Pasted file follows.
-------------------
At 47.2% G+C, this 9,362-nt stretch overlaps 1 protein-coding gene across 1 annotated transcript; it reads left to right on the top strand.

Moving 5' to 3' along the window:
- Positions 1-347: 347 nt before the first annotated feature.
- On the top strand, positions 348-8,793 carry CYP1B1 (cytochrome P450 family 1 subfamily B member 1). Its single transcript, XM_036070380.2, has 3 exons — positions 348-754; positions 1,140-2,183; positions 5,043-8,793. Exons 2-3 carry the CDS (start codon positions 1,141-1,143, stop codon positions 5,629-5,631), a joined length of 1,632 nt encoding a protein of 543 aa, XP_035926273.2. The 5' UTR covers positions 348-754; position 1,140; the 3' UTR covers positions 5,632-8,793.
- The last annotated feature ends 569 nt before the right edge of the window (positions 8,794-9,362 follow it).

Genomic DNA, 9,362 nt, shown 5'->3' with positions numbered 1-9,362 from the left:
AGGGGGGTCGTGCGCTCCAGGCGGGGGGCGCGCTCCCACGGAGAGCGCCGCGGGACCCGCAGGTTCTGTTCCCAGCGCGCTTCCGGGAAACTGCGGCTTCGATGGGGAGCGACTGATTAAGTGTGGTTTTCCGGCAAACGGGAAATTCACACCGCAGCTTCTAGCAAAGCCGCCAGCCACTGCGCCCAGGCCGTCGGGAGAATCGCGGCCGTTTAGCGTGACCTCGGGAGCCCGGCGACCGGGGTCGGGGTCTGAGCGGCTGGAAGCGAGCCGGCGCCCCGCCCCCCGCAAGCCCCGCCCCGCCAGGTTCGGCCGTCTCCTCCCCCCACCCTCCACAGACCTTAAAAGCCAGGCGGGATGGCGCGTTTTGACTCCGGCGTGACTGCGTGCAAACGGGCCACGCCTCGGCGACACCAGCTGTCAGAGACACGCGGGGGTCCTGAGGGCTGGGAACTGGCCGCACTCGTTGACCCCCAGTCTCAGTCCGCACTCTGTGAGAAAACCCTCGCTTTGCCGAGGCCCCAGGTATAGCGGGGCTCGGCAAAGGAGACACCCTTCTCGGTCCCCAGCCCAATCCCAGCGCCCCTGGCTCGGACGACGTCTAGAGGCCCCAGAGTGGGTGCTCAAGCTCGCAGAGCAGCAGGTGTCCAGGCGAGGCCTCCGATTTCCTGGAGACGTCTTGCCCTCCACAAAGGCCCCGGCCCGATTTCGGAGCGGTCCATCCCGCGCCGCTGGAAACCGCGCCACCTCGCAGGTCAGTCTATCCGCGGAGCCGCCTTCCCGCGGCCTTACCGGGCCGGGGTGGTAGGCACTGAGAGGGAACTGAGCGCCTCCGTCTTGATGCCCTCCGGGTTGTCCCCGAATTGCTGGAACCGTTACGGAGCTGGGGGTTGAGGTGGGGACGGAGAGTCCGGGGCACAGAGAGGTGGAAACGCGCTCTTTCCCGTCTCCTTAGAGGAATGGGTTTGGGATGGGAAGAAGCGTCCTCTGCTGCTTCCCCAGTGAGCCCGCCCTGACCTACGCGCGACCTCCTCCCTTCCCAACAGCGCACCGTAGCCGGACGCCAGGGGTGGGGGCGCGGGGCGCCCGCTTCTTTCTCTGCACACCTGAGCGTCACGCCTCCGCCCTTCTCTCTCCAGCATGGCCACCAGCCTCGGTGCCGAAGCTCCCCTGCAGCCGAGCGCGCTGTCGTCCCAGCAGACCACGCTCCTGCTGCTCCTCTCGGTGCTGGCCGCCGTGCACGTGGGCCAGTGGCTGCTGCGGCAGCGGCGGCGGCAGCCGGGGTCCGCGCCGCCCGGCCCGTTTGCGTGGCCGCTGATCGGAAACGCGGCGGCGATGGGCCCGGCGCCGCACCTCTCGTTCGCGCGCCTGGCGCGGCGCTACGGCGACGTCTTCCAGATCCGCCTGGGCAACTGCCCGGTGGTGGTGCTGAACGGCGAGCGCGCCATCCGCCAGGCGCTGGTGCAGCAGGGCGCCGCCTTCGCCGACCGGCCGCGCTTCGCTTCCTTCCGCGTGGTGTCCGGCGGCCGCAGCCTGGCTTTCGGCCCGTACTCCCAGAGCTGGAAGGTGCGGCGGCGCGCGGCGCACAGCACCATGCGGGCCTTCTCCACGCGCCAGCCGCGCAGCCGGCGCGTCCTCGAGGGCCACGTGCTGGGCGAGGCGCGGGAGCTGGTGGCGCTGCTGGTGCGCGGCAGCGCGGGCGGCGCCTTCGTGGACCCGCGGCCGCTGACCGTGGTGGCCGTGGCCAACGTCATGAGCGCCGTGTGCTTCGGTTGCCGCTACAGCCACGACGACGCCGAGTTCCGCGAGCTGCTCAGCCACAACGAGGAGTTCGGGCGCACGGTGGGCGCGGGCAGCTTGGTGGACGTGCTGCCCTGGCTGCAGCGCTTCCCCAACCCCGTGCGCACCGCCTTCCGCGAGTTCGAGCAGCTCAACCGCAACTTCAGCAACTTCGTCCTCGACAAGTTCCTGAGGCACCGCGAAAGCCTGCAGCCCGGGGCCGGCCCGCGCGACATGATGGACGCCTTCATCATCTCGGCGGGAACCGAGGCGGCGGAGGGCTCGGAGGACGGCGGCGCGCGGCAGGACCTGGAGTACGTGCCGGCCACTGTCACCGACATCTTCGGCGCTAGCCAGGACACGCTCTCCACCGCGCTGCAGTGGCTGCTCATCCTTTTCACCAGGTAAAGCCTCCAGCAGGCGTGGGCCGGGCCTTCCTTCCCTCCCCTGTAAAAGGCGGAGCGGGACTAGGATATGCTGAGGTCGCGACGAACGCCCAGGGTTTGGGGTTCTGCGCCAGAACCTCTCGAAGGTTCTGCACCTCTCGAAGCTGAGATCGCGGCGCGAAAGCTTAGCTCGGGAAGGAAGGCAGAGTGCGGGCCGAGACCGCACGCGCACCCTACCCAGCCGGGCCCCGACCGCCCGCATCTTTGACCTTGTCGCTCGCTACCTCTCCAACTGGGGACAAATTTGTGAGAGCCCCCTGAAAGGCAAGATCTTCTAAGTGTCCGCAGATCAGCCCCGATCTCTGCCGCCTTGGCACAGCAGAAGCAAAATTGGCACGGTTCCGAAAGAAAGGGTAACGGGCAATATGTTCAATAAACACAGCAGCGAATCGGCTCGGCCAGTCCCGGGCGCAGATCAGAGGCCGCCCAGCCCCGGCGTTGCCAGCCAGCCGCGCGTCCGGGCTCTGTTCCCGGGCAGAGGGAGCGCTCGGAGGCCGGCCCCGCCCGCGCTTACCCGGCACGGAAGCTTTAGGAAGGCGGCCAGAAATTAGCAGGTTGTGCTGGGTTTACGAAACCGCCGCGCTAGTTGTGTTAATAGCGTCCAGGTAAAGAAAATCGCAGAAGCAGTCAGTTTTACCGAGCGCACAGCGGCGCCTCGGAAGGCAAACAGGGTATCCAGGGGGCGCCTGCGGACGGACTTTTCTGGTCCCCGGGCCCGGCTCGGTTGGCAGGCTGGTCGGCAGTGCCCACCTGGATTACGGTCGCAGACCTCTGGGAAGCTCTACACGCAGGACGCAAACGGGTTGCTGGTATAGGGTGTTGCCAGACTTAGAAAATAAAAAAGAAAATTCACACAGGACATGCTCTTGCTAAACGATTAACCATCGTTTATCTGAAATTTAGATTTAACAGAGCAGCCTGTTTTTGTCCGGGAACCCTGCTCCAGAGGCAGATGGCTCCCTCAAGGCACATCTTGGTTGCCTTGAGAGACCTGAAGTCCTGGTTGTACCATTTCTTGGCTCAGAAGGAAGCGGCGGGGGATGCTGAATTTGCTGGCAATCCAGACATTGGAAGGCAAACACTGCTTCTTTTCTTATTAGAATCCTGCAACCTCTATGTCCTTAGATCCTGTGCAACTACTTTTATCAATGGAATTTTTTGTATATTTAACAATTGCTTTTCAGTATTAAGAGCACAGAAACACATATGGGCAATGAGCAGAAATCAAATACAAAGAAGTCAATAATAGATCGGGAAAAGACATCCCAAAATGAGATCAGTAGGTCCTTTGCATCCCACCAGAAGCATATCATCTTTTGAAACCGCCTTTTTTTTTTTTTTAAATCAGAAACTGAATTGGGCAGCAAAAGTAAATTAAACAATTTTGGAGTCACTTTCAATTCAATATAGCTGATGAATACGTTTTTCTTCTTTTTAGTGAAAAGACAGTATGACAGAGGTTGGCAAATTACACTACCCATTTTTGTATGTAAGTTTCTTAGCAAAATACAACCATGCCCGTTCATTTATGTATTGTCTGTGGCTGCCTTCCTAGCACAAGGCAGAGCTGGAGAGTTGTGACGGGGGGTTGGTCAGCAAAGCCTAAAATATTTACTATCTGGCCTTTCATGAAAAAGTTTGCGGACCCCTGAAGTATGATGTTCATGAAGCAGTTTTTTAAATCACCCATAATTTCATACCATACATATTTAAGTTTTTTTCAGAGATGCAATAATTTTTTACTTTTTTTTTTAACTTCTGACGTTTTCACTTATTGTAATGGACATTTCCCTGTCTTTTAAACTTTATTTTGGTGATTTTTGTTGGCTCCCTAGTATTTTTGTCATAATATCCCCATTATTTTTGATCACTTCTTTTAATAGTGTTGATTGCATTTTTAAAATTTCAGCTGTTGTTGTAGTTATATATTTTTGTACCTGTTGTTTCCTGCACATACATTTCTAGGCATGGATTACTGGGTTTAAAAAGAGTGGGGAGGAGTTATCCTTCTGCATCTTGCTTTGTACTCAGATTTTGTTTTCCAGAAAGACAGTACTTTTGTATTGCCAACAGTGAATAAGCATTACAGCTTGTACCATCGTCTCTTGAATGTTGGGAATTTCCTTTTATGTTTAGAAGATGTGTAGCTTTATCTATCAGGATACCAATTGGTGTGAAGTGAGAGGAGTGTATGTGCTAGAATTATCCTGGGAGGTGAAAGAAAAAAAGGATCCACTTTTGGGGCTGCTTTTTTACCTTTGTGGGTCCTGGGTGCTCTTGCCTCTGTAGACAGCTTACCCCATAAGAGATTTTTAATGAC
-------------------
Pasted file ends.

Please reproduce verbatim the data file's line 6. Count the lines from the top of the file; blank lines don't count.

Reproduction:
Genomic DNA, 9,362 nt, shown 5'->3' with positions numbered 1-9,362 from the left: